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Abel Tasman National Park

Abel Tasman National Park was name after Dutch explorer Abel Tasman (the first European to reach New Zealand in 1642 although he never set foot on land). It is the smallest of New Zealand's national parks at 22,530 hectares and one of the most popular, not surprisingly so with its sunny warm climate, golden beaches and turquoise seas.

Given National Park status in 1942 Abel Tasman National Park is located 77 km west of Motueka at the top of the South Island. There are three access points to the park, Marahau and Kaiteritere can be reached from state highway 60 from Motueka and Totaranui on the north/west side of the park from the West Coast or SH 60 which also flanks the park via Takaka.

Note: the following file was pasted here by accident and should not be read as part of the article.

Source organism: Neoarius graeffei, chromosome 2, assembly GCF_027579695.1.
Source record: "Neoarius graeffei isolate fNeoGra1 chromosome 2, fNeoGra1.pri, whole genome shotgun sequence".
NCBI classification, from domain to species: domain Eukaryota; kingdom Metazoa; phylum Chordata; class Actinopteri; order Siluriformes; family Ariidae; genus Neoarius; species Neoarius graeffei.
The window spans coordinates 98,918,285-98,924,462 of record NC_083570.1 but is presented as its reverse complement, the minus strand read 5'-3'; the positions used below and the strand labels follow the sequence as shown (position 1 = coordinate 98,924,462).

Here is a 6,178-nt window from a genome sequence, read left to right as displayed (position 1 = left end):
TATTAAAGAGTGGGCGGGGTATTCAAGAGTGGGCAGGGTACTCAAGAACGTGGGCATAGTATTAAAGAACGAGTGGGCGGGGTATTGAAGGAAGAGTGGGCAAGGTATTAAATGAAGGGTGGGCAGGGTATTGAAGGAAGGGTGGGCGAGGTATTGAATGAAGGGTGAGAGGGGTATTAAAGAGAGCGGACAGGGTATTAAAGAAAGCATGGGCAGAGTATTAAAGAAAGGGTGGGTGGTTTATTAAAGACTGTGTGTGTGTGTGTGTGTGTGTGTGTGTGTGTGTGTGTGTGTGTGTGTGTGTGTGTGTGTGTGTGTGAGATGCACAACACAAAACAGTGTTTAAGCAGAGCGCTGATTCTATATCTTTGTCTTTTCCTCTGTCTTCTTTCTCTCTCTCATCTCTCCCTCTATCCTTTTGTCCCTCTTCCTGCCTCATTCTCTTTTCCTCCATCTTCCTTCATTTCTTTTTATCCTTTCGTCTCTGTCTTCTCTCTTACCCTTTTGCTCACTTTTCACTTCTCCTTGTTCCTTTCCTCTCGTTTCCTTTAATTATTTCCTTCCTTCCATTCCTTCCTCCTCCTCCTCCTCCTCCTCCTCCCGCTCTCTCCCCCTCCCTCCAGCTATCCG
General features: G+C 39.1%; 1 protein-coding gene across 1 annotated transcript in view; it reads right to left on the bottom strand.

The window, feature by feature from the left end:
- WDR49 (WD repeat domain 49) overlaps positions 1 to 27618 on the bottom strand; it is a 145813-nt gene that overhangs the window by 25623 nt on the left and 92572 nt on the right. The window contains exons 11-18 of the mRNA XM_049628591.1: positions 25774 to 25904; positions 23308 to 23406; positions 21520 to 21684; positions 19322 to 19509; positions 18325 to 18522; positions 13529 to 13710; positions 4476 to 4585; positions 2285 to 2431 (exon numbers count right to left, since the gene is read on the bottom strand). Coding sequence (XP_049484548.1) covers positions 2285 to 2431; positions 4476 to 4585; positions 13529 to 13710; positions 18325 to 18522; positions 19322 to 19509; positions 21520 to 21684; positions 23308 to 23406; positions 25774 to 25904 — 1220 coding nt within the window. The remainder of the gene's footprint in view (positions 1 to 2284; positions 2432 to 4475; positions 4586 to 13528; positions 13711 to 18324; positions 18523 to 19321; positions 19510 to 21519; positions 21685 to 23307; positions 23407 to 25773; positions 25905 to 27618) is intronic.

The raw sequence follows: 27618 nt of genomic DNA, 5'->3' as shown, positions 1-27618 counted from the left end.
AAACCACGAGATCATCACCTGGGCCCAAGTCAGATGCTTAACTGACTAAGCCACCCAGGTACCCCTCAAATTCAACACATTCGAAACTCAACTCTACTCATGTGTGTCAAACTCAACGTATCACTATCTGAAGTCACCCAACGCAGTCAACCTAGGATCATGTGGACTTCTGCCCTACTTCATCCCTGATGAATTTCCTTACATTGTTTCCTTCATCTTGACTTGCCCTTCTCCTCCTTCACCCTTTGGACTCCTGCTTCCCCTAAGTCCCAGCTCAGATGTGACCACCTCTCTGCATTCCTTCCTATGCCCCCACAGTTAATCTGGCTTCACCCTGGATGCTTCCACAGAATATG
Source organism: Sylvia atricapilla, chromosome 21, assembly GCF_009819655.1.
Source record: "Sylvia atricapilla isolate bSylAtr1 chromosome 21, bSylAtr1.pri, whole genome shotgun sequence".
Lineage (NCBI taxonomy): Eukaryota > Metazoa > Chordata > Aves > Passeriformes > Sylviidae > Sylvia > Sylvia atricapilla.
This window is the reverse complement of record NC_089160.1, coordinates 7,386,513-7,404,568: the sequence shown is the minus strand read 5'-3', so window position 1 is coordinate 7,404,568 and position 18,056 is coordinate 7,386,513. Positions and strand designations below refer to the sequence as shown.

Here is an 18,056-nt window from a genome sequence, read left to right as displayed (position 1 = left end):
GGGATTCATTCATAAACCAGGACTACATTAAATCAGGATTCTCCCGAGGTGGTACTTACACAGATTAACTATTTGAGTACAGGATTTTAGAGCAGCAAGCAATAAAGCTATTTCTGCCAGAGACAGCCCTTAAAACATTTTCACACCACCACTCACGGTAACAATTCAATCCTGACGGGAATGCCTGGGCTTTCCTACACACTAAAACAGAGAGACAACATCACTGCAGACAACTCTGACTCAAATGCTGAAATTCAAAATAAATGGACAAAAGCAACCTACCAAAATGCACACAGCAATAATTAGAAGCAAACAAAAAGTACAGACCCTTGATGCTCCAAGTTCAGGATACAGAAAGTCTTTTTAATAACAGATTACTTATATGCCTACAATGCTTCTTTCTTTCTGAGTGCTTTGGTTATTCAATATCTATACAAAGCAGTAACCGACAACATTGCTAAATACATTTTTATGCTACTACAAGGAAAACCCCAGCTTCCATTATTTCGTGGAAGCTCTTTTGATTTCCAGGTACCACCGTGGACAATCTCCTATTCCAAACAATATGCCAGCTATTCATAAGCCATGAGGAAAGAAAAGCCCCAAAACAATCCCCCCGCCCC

Beech forest covers most of the park with Red Beech in the lower reaches and Silver/Mountain Beech in the higher areas.

Most of the forest birds, like many parts of New Zealand have disappeared, although the lovely song of the tui and bellbird can still be heard, faintails and pigeons can also be found within the forest. Along the coastal wetlands bittern, marsh crake and the branded rail can be found and the red heron may be spotted along the rocky shores. The little blue penguin and seals may be found on the rodent free Tonga Island.

The land form is made up of a granit dome over 100 million years old, the granit is what makes the lovely golden sands within Abel Tasman National Park.

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